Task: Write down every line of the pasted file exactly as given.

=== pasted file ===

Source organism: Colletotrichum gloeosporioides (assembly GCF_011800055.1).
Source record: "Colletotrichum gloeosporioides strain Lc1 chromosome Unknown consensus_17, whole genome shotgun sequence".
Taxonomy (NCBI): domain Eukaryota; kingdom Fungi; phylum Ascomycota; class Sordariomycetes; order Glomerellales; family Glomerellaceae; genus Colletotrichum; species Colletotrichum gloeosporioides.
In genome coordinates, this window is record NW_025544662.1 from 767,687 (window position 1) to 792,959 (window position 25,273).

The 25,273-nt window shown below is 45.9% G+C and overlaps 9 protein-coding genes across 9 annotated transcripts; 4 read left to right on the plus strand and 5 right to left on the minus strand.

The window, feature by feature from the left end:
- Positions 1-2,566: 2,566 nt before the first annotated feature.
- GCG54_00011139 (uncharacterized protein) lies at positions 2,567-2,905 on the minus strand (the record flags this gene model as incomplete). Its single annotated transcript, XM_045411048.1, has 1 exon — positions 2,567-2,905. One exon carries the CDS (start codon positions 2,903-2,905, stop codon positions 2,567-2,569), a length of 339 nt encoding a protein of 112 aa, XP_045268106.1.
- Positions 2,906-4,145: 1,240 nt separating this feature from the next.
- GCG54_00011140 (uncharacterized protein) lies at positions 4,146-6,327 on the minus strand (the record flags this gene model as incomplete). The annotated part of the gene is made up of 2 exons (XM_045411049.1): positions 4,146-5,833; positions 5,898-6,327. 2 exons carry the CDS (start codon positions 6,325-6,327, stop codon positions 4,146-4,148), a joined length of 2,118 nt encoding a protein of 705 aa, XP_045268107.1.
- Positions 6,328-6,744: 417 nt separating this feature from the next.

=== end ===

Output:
Source organism: Colletotrichum gloeosporioides (assembly GCF_011800055.1).
Source record: "Colletotrichum gloeosporioides strain Lc1 chromosome Unknown consensus_17, whole genome shotgun sequence".
Taxonomy (NCBI): domain Eukaryota; kingdom Fungi; phylum Ascomycota; class Sordariomycetes; order Glomerellales; family Glomerellaceae; genus Colletotrichum; species Colletotrichum gloeosporioides.
In genome coordinates, this window is record NW_025544662.1 from 767,687 (window position 1) to 792,959 (window position 25,273).

The 25,273-nt window shown below is 45.9% G+C and overlaps 9 protein-coding genes across 9 annotated transcripts; 4 read left to right on the plus strand and 5 right to left on the minus strand.

The window, feature by feature from the left end:
- Positions 1-2,566: 2,566 nt before the first annotated feature.
- GCG54_00011139 (uncharacterized protein) lies at positions 2,567-2,905 on the minus strand (the record flags this gene model as incomplete). Its single annotated transcript, XM_045411048.1, has 1 exon — positions 2,567-2,905. One exon carries the CDS (start codon positions 2,903-2,905, stop codon positions 2,567-2,569), a length of 339 nt encoding a protein of 112 aa, XP_045268106.1.
- Positions 2,906-4,145: 1,240 nt separating this feature from the next.
- GCG54_00011140 (uncharacterized protein) lies at positions 4,146-6,327 on the minus strand (the record flags this gene model as incomplete). The annotated part of the gene is made up of 2 exons (XM_045411049.1): positions 4,146-5,833; positions 5,898-6,327. 2 exons carry the CDS (start codon positions 6,325-6,327, stop codon positions 4,146-4,148), a joined length of 2,118 nt encoding a protein of 705 aa, XP_045268107.1.
- Positions 6,328-6,744: 417 nt separating this feature from the next.